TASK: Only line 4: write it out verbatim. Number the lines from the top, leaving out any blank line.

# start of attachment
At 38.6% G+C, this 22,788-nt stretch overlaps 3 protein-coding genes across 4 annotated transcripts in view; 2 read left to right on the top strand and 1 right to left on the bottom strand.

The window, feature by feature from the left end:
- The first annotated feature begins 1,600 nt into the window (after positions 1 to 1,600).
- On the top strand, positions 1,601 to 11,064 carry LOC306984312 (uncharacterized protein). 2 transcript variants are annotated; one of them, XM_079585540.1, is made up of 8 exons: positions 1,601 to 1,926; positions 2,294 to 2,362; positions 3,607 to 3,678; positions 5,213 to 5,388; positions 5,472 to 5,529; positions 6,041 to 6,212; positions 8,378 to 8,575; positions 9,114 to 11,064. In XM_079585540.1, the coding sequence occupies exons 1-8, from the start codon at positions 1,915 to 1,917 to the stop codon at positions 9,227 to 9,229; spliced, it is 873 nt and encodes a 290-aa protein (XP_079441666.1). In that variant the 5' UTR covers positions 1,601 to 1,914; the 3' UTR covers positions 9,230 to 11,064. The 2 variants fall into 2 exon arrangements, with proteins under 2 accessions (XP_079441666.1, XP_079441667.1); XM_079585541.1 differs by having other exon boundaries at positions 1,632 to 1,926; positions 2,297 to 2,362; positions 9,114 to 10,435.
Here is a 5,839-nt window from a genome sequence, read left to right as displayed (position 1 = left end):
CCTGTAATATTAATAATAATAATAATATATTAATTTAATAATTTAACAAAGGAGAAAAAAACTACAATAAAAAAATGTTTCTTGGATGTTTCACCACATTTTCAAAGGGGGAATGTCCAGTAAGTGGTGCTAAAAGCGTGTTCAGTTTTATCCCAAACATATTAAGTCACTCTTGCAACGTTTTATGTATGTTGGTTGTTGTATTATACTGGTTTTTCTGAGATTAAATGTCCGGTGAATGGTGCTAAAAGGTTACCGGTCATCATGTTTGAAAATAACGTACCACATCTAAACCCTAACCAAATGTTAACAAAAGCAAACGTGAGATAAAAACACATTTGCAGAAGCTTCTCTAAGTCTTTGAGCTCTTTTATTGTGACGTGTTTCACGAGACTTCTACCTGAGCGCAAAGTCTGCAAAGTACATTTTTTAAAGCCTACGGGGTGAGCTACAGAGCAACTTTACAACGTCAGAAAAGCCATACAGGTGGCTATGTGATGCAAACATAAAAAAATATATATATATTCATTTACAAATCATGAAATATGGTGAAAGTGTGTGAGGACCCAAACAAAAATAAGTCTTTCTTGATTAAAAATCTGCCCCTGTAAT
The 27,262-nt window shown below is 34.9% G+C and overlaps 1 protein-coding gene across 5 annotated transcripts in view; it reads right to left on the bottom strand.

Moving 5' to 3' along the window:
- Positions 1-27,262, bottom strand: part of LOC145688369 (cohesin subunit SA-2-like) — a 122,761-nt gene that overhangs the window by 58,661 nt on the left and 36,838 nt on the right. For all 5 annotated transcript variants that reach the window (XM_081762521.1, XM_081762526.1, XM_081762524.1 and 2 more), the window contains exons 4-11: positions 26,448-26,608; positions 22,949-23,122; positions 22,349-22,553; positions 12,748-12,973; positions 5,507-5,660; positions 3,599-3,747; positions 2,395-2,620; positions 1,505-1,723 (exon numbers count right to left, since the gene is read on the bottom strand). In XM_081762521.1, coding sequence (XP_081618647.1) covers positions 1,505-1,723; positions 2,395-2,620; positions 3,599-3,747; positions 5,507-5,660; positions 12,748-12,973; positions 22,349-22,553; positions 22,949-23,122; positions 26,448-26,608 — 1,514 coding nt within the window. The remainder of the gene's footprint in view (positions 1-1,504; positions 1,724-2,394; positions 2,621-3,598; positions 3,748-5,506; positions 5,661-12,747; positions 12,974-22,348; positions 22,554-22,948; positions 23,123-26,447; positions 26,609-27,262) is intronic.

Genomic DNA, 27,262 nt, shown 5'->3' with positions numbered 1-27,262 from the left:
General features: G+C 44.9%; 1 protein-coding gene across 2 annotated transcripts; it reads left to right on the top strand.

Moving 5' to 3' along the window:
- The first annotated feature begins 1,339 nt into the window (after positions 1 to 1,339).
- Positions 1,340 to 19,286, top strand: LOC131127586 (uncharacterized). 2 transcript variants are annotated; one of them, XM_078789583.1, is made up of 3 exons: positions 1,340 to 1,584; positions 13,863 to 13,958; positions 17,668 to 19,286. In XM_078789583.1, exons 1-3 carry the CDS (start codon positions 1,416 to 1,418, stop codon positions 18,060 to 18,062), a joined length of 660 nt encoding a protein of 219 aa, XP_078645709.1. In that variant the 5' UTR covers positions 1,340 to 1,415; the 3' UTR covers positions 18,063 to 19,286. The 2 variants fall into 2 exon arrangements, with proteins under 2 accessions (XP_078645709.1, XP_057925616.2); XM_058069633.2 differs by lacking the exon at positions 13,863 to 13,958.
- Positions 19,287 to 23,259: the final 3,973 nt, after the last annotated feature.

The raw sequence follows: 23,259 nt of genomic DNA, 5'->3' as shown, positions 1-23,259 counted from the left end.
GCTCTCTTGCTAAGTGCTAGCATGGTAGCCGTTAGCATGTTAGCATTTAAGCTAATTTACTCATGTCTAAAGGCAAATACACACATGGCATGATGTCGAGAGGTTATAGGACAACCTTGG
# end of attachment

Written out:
- On the top strand, positions 1,601 to 11,064 carry LOC306984312 (uncharacterized protein). 2 transcript variants are annotated; one of them, XM_079585540.1, is made up of 8 exons: positions 1,601 to 1,926; positions 2,294 to 2,362; positions 3,607 to 3,678; positions 5,213 to 5,388; positions 5,472 to 5,529; positions 6,041 to 6,212; positions 8,378 to 8,575; positions 9,114 to 11,064. In XM_079585540.1, the coding sequence occupies exons 1-8, from the start codon at positions 1,915 to 1,917 to the stop codon at positions 9,227 to 9,229; spliced, it is 873 nt and encodes a 290-aa protein (XP_079441666.1). In that variant the 5' UTR covers positions 1,601 to 1,914; the 3' UTR covers positions 9,230 to 11,064. The 2 variants fall into 2 exon arrangements, with proteins under 2 accessions (XP_079441666.1, XP_079441667.1); XM_079585541.1 differs by having other exon boundaries at positions 1,632 to 1,926; positions 2,297 to 2,362; positions 9,114 to 10,435.